Ad blocker interference detected!
Wikia is a free-to-use site that makes money from advertising. We have a modified experience for viewers using ad blockers
Wikia is not accessible if you’ve made further modifications. Remove the custom ad blocker rule(s) and the page will load as expected.
Individual differences |
Methods | Statistics | Clinical | Educational | Industrial | Professional items | World psychology |
The Harvard Psychological Clinic was established by Morton Prince in 1927.
It was attached to Harvard University and was influential in the development of peronality psychology and clinical psychology. Many prominent psychologists were involved with the centre including Henry Murray (director), Erik Erikson Daniel Levinson , Nevitt Sanford, Silvan Tomkins and Robert W. White.
The pioneering research work of the Harvard Psychological Clinic in the 1930s, summarised in Explorations in Personality, provided the start point for future studies of personality, especially those relating to needs and motives. David C. McClelland's and his associates' investigations of achievement motivation have particular relevance to the emergence of leadership. McClelland was interested in the possibility of deliberately arousing a motive to achieve in an attempt to explain how individuals express their preferences for particular outcomes — a general problem of motivation. In this connection, the need for achievement refers to an individual's preference for success under conditions of competition. The vehicle McClelland employed to establish the presence of an achievement motive was the type of fantasy a person expressed on the Thematic Apperception Test (TAT), developed by Christiana Morgan and Henry Murray, who note in Explorations in Personality that "...when a person interprets an ambiguous social situation he is apt to expose his own personality as much as the phenomenon to which he is attending... Each picture should suggest some critical situation and be effective in evoking a fantasy relating to it" (p531). The test is composed of a series of pictures that subjects are asked to interpret and describe to the psychologist. The TAT has been widely used to support assessment of needs and motives.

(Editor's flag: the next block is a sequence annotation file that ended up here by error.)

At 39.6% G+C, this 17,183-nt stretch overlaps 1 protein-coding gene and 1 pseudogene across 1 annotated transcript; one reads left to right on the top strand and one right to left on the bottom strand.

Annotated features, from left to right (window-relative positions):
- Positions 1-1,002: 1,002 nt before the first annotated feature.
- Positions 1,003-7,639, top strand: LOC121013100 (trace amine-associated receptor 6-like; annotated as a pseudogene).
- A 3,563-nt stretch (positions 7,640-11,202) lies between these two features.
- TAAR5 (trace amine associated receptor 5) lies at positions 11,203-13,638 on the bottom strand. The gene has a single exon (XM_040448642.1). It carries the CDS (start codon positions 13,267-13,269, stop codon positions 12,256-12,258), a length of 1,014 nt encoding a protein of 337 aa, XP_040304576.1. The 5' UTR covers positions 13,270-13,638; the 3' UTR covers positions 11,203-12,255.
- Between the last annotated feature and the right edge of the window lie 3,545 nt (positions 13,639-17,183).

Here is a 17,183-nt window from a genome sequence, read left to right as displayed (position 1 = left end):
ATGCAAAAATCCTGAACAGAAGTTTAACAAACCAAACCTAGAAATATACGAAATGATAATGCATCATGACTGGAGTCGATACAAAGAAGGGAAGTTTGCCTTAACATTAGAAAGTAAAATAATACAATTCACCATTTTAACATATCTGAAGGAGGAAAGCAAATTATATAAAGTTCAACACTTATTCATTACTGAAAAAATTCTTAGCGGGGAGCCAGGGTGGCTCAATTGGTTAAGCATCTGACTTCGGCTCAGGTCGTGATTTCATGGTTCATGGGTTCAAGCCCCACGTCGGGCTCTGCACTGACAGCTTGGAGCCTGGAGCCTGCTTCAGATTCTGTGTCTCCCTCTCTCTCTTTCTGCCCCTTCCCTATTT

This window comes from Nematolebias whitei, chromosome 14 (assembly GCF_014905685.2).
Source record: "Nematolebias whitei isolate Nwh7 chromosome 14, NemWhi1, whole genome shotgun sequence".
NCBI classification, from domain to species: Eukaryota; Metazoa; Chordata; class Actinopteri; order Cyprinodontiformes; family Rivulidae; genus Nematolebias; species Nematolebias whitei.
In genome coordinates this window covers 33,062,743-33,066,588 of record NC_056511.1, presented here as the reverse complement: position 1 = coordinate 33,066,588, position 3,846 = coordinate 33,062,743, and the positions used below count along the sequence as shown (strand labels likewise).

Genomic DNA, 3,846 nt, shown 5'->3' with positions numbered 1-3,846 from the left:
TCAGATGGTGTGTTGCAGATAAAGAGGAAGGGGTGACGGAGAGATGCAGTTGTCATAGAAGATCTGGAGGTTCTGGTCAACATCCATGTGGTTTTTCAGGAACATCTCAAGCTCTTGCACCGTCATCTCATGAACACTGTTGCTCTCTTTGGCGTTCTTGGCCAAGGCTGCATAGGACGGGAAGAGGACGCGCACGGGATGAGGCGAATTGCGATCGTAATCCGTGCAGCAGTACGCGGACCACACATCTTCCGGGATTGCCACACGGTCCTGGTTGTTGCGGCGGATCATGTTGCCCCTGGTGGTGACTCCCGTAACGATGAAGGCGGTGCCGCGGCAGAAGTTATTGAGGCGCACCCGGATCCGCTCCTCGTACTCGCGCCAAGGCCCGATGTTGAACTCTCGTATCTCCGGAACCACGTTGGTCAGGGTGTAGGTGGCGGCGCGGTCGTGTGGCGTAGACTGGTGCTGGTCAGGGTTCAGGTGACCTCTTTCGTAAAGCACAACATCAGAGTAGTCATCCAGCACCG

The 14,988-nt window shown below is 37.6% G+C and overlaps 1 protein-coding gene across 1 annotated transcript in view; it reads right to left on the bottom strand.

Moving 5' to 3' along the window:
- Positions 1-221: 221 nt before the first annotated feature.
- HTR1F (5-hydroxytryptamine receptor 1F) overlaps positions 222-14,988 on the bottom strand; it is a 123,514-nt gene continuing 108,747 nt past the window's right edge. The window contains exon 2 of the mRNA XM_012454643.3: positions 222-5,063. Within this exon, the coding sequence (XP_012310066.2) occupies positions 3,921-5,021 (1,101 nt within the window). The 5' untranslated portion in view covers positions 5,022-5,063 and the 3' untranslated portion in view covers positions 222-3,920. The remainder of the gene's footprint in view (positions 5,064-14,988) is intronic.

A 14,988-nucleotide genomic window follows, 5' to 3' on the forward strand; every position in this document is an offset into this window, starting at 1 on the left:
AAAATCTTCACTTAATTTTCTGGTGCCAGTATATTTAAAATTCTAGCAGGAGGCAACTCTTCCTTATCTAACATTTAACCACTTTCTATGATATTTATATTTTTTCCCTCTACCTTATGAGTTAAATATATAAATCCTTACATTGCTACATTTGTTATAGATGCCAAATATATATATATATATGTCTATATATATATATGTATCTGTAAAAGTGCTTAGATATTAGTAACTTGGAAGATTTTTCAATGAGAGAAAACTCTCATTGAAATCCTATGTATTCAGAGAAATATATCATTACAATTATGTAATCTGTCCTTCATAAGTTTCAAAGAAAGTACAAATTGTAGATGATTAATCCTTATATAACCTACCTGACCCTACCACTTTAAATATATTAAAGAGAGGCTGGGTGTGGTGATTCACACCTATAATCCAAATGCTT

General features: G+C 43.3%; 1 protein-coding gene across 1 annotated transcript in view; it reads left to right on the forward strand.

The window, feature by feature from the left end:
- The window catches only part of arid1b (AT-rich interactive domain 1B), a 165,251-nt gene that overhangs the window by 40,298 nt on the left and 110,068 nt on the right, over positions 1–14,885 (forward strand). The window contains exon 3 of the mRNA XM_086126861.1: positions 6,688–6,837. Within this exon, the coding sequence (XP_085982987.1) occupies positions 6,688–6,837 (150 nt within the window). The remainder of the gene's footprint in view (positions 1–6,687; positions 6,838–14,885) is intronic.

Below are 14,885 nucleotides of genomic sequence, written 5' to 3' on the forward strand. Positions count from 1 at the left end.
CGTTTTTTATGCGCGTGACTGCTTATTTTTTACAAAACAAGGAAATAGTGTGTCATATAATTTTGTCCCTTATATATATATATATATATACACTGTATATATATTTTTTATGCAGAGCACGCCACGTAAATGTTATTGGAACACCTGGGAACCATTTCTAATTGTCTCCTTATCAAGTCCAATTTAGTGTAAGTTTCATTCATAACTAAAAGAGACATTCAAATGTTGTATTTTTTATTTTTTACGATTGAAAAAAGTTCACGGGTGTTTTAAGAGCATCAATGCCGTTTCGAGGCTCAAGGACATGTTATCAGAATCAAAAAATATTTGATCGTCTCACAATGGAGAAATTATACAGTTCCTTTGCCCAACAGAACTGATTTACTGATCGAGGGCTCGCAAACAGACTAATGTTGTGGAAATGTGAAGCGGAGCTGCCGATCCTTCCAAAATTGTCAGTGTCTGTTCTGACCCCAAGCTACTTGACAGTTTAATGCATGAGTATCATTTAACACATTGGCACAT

- ↑ David C. McClelland, "Methods of Measuring Human Motivation", in John W. Atkinson, ed., Motives in Fantasy, Action and Society (Princeton, N.J.: D. Van Nos-trand, 1958), pp. 12–13.